Create a circle out of three points

A circle is a set of infinite points in two dimensions. However, a circle is clearly described by three of such points. The opposite direction is also correct as long as not all three points are on a straight line.

The question now is, how can we find the center \(C\) and radius \(r\) of a circle, given three points \(P_1, P_2\) and \(P_3\)? Typically, a circle at position \((x', y')\) with radius \(r'\) can be described with the equation

\[(x-x')^2+(y-y')^2=r'^2\]

When multiplied out, we get the following form:

\[\underbrace{1}_{=a} \cdot (x^2 + y^2) + \underbrace{(- 2x')}_{=b}x + \underbrace{( - 2y')}_{=c}y + \underbrace{(x'^2 + y'^2 - r'^2)}_{=d} = 0\]

From which is clear, that we can parametrize a circle in the general way with

\[a(x^2+y^2)+bx+cy+d=0\]

If we now bring the given points \(P_1, P_2\) and \(P_3\) with their points \((x_1, y_1), (x_2, y_2)\) and \( (x_3, y_3)\) in the following set of equations:

\[\left|\begin{array}{cccc}x^2+y^2 & x & y & 1\\x_1^2+y_1^2 & x_1 & y_1 & 1\\x_2^2+y_2^2 & x_2 & y_2 & 1\\x_3^2+y_3^2 & x_3 & y_3 & 1\\\end{array}\right| = 0\]

it can be shown, that the circle can be parametrized using Laplace expansion as follows:

\[a = \left|\begin{array}{ccc}x_1 & y_1 & 1\\x_2 & y_2 & 1\\x_3 & y_3 & 1\\\end{array}\right|,b = -\left|\begin{array}{ccc}x_1^2 + y_1^2 & y_1 & 1\\x_2^2 + y_2^2 & y_2 & 1\\x_3^2 + y_3^2 & y_3 & 1\\\end{array}\right|,c = \left|\begin{array}{ccc}x_1^2 + y_1^2 & x_1 & 1\\x_2^2 + y_2^2 & x_2 & 1\\x_3^2 + y_3^2 & x_3 & 1\\\end{array}\right|,d = -\left|\begin{array}{ccc}x_1^2 + y_1^2 & x_1 & y_1\\x_2^2 + y_2^2 & x_2 & y_2\\x_3^2 + y_3^2 & x_3 & y_3\\\end{array}\right|\]

After solving the determinants, we get the following equations:

\[\begin{array}{rl}a =& x_1(y_2-y_3)-y_1(x_2-x_3)+x_2y_3-x_3y_2\\b =& (x_1^2+y_1^2)(y_3-y_2)+(x_2^2+y_2^2)(y_1-y_3)+(x_3^2+y_3^2)(y_2-y_1)\\c =& (x_1^2+y_1^2)(x_2-x_3)+(x_2^2+y_2^2)(x_3-x_1)+(x_3^2+y_3^2)(x_1-x_2)\\d =& (x_1^2+y_1^2)(x_3y_2-x_2y_3)+(x_2^2+y_2^2)(x_1y_3-x_3y_1)+(x_3^2+y_3^2)(x_2y_1-x_1y_2)\end{array}\]

The center \(C\) with its coordinate \((x,y)\) and radius \(r\), calculated by the three points \((x_1, y_1), (x_2, y_2)\) and \((x_3, y_3)\) is now:

\[\begin{array}{rll}x =& \frac{(x_1^2+y_1^2)(y_2-y_3)+(x_2^2+y_2^2)(y_3-y_1)+(x_3^2+y_3^2)(y_1-y_2)}{2(x_1(y_2-y_3)-y_1(x_2-x_3)+x_2y_3-x_3y_2)} &= -\frac{b}{2a}\\y =& \frac{(x_1^2+y_1^2)(x_3-x_2)+(x_2^2+y_2^2)(x_1-x_3)+(x_3^2+y_3^2)(x_2-x_1)}{2(x_1(y_2-y_3)-y_1(x_2-x_3)+x_2y_3-x_3y_2)} &= -\frac{c}{2a}\\r =& \sqrt{(x-x_1)^2 + (y-y_1)^2} &= \sqrt{\frac{b^2+c^2-4ad}{4a^2}}\end{array}\]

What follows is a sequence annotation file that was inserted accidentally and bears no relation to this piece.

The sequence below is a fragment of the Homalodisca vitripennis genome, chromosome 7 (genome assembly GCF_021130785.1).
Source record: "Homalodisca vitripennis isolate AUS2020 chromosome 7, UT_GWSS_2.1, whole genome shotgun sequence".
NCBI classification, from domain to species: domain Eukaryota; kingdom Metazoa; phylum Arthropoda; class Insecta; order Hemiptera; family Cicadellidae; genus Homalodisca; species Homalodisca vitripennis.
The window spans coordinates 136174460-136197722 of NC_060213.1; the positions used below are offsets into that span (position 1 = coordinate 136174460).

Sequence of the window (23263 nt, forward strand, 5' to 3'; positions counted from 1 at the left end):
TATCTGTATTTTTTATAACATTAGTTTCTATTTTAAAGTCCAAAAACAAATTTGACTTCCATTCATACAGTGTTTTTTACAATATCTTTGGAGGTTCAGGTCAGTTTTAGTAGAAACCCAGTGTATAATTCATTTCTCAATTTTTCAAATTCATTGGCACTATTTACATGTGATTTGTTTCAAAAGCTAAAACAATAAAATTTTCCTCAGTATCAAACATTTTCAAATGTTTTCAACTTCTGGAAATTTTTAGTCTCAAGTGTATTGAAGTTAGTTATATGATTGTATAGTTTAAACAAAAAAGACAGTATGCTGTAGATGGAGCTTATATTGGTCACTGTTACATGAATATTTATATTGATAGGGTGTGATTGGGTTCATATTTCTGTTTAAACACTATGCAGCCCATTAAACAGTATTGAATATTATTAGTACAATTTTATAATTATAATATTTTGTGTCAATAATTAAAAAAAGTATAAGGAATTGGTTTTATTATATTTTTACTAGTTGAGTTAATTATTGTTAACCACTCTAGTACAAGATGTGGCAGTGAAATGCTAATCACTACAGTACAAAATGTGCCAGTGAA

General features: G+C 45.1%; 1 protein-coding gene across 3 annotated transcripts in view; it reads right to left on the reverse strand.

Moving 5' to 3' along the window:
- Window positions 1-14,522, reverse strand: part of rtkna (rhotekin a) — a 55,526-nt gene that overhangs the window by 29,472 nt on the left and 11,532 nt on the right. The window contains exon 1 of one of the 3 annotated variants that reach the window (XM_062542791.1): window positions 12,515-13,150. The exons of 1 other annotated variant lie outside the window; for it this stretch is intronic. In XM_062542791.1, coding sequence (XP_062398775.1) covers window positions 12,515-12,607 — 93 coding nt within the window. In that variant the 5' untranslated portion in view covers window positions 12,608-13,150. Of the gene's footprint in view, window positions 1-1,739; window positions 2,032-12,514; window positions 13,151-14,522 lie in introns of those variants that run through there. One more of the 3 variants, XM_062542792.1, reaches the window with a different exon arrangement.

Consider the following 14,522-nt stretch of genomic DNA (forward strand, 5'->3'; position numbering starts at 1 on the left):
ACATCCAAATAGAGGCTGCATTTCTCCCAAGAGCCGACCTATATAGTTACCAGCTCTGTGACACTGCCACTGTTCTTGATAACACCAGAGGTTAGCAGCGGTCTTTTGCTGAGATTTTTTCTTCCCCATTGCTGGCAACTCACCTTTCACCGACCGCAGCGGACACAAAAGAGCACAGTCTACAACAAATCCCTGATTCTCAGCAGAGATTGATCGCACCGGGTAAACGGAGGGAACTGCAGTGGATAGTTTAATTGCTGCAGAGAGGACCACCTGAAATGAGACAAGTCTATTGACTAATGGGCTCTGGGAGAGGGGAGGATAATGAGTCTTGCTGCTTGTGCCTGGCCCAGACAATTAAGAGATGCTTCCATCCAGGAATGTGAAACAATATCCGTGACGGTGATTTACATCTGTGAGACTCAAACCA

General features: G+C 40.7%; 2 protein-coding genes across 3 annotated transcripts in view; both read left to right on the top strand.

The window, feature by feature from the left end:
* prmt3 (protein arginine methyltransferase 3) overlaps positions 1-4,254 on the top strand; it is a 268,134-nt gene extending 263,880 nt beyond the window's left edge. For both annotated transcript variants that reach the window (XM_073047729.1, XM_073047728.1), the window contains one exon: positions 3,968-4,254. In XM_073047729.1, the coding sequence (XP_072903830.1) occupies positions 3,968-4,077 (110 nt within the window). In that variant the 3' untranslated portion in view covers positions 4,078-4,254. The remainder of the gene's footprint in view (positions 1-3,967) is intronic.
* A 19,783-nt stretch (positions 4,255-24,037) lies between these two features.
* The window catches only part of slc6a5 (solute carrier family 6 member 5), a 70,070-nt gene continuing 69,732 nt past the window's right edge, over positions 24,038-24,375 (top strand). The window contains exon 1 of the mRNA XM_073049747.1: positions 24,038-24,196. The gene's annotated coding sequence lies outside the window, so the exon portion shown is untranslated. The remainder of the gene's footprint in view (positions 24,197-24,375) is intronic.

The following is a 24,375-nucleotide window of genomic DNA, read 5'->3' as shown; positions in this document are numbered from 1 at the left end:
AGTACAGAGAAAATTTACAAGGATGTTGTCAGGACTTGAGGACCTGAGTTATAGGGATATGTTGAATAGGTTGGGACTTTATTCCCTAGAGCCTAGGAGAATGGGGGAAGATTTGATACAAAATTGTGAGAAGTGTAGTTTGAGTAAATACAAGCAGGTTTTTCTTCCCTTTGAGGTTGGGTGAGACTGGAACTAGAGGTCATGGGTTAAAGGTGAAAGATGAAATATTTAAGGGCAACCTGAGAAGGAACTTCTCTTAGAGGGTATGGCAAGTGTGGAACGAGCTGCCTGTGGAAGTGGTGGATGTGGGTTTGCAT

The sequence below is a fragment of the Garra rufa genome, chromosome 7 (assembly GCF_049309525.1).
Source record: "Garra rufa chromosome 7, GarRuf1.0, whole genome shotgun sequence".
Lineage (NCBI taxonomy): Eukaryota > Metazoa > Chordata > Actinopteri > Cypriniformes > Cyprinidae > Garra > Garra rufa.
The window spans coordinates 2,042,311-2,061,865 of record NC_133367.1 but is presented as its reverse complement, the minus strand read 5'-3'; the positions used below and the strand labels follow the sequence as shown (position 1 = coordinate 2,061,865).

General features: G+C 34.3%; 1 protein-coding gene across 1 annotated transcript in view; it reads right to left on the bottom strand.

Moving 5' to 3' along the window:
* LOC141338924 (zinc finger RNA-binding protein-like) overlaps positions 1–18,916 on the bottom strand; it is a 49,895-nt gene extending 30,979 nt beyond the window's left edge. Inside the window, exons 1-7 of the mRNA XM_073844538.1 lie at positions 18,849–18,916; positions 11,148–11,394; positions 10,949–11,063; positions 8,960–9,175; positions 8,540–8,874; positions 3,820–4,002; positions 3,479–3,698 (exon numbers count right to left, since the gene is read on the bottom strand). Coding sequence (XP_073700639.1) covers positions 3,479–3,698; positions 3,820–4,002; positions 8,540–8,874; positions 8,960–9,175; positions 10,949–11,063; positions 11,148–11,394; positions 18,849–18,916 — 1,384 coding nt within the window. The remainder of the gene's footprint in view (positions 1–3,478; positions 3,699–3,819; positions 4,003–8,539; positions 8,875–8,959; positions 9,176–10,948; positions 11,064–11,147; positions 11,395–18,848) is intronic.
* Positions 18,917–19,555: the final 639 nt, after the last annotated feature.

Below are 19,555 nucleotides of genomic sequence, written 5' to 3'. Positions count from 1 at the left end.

This top-down attempt works totally fine and can be implemeted straight ahead and is now part of Circle.js.

function circleFromThreePoints(p1, p2, p3) {

  var x1 = p1.x;
  var y1 = p1.y;
  var x2 = p2.x;
  var y2 = p2.y;
  var x3 = p3.x;
  var y3 = p3.y;

  var a = x1 * (y2 - y3) - y1 * (x2 - x3) + x2 * y3 - x3 * y2;

  var b = (x1 * x1 + y1 * y1) * (y3 - y2) 
        + (x2 * x2 + y2 * y2) * (y1 - y3)
        + (x3 * x3 + y3 * y3) * (y2 - y1);
 
  var c = (x1 * x1 + y1 * y1) * (x2 - x3) 
        + (x2 * x2 + y2 * y2) * (x3 - x1) 
        + (x3 * x3 + y3 * y3) * (x1 - x2);
 
  var x = -b / (2 * a);
  var y = -c / (2 * a);

  return {
    x: x,
    y: y,
    r: Math.hypot(x - x1, y - y1)
  };
}

Geometric solution

An alternative way of deriving the solution is this: If we draw a line \(a\) through points \(P_1\) and \(P_2\) and another line \(b\) through points \(P_2\) and \(P_3\), it is obvious that their perpendicular lines crossing them at the middle of the points will meet exactly in the midpoint of the circle. The problem with this approach is, that the slope of the lines is \(m_a = \frac{y_2-y_1}{x_2-x_1}\) and \( m_b = \frac{y_3-y_2}{x_3-x_2}\). Therefore for the lines \(y_a = m_a (x - x_1) + y_1\) and \(y_b=m_b(x-x_2)+y_2\) and their perpendicular counter parts

\[\begin{array}{rl}y_{a'} = -\frac{1}{m_a}\left(x-\frac{x_1+x_2}{2}\right) + \frac{y_1+y_2}{2}\\y_{b'} = -\frac{1}{m_b}\left(x-\frac{x_2+x_3}{2}\right) + \frac{y_2+y_3}{2}\\\end{array}\]

we have discontinuities as long as we don't simplify the equation for $x =\frac{m_am_b(y_1-y_3) + m_b(x_1 + x_2) - m_a(x_2 + x_3)}{2(m_b-m_a)}$, which we got by setting the two equations equal. If we simplify the equations with Wolframalpha, we arrive at the same equations as as with the determinant solution.

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